As we started using plugins, we started finding limitations on their use. First of all, plugins are expected to be used with signals. If not, then you run in a very simple problem: the plugin becomes a required library so you could as well compile it in as a .so file. It would be much easier and work as well. That's certainly the most important point. The following lists all the limits we are running into:
Since I now got a little practice, I have come up with a way to make it right from the start. The one most important concept for any plugin is to give the ability to the users to switch the plugin you are writing with another implementation. If you can see that this will work without having to re-implement any other plugin, then you are probably on the right track.
To test the validit, think of it this way:
1. You write your new plugin (N).
2. Plugin A wants to use your plugin. It sends an event using a boost signal and the expected data.
3. Another user wants a different implementation of your plugin (P). Now instead of loading N, that other user is going to load P. For P to work, P has to support all the same signals as N supports (and eventually more, in some cases possibly less if some are viewed as not required.)
As you can imagine if you implement things the wrong way then doing the exercise of creating P will fail.
Any global function called from the outside forces that plugin to exist. You'd have to call the replacement plugin exactly the same, C++ wise, which means you could not compile both instances of the two plugins you want to support.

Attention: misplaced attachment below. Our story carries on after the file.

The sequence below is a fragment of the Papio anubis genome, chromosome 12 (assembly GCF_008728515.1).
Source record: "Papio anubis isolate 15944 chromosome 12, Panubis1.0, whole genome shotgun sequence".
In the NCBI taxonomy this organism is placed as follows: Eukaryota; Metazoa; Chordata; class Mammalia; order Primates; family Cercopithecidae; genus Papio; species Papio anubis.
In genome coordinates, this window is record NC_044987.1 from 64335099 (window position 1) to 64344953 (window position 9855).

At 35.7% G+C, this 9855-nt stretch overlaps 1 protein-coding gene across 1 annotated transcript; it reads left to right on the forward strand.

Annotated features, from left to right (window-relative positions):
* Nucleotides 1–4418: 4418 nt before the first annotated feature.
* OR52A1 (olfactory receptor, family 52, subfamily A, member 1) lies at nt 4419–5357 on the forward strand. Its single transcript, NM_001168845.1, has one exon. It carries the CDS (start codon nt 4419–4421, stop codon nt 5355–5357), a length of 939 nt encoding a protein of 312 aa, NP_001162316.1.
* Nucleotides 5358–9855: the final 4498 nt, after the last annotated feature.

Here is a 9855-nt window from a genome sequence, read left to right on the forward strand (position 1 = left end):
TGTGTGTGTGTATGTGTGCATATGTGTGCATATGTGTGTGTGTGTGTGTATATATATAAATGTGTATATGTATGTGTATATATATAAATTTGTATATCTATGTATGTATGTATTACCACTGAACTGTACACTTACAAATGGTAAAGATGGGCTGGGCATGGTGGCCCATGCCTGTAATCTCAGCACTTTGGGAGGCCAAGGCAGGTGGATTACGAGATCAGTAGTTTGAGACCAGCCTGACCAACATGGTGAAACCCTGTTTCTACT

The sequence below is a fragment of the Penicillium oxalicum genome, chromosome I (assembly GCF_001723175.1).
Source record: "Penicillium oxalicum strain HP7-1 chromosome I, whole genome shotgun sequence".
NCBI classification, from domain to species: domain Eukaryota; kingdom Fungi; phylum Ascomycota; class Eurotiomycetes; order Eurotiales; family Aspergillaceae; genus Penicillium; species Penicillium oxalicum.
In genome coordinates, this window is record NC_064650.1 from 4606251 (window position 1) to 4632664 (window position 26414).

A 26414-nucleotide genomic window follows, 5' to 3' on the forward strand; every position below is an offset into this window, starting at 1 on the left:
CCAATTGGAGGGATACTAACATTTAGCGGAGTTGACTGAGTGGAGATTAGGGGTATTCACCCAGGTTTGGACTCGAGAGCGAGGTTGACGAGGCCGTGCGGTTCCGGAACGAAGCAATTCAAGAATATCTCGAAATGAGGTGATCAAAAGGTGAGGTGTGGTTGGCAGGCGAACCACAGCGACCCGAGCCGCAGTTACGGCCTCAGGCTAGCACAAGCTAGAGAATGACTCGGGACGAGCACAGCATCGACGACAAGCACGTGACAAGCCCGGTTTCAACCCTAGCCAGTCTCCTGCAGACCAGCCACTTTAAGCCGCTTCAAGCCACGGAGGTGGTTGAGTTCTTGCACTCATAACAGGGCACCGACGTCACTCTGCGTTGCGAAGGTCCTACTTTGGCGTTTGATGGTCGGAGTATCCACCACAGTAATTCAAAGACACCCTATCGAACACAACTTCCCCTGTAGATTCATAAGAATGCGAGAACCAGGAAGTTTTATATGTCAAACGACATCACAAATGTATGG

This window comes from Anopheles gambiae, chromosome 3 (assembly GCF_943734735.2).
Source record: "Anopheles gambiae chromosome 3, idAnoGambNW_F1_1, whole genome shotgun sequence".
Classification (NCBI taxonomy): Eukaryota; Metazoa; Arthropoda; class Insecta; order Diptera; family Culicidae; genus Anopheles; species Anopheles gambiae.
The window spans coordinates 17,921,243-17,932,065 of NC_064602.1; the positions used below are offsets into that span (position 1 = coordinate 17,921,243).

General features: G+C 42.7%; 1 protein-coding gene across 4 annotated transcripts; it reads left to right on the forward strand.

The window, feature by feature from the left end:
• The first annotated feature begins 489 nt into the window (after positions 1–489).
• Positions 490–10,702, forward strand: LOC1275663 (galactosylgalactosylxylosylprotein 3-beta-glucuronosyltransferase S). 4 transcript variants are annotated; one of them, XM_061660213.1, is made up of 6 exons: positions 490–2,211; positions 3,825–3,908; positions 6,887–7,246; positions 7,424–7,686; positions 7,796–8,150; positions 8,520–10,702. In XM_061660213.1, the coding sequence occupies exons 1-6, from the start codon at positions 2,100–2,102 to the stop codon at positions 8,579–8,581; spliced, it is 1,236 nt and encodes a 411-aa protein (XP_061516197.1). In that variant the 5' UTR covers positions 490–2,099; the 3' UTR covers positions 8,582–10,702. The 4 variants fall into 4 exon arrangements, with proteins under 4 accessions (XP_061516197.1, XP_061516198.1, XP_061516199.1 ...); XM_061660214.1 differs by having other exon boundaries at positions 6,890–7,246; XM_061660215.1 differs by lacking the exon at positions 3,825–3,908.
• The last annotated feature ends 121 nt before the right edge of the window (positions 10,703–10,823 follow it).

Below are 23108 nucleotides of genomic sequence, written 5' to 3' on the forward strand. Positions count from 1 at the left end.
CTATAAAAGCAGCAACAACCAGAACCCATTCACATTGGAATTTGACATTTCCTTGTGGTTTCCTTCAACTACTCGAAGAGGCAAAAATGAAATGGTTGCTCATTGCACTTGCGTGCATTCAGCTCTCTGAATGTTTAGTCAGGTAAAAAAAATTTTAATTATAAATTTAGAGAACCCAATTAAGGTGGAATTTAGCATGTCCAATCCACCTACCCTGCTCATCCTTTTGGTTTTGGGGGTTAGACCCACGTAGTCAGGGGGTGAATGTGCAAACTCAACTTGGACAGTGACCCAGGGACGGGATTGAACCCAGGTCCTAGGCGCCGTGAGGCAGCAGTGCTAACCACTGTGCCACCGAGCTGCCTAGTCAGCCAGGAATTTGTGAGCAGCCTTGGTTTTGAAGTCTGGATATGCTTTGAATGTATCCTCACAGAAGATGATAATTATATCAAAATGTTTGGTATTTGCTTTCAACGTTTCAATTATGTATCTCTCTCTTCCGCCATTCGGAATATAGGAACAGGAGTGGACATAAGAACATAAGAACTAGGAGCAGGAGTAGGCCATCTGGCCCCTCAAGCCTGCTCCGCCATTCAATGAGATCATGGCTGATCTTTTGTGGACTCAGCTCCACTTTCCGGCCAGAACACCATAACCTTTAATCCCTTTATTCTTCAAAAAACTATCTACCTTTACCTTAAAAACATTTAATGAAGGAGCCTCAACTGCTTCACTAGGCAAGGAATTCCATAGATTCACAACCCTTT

The default method to attach plugin A to a signal of plugin B is to call this listen function. We use a macro by default as in:
boost::bind(&name::on_##signal, this, ##args));
The emitter_class is a C++ name, possibly qualified with namespaces, such as layout::layout. That makes it impossible to replace the layout plugin with another without calling it exactly the same and thus not being able to compile it along the original.
When implementing any class if they offer functions in a plugin, then that plugin is required to use that class. In other words, the plugin must be loaded or your code won't link properly.
The only way to do things right with plugins is to send signals. The plugin may use internal structures to keep track of all the data, but it is not a requirement (it may as well directly save the data in the Cassandra cluster.)
Note that this does not apply to private classes which are only used by the plugin defining those private classes,
Structures (or classes) that are 100% inline or have no functions are valid. This being said, you should limit those to definition of parameters to your functions. Using controlled_vars you can at least ensures that the values are valid (initialized to a valid default value and within a given range.)
Note however that having such structure definitions in your events you will force the creators of a new version of your plugin to include your plugin header to have access to your structure definitions.
Yes, structures are exactly the same thing as classes, only structures have members that are public by default.
Enumerations are fine, however they add a compilation dependency to your plugin since to create a signal with the exact same signature (very important!) you need to make use of the exact same declarations in both places.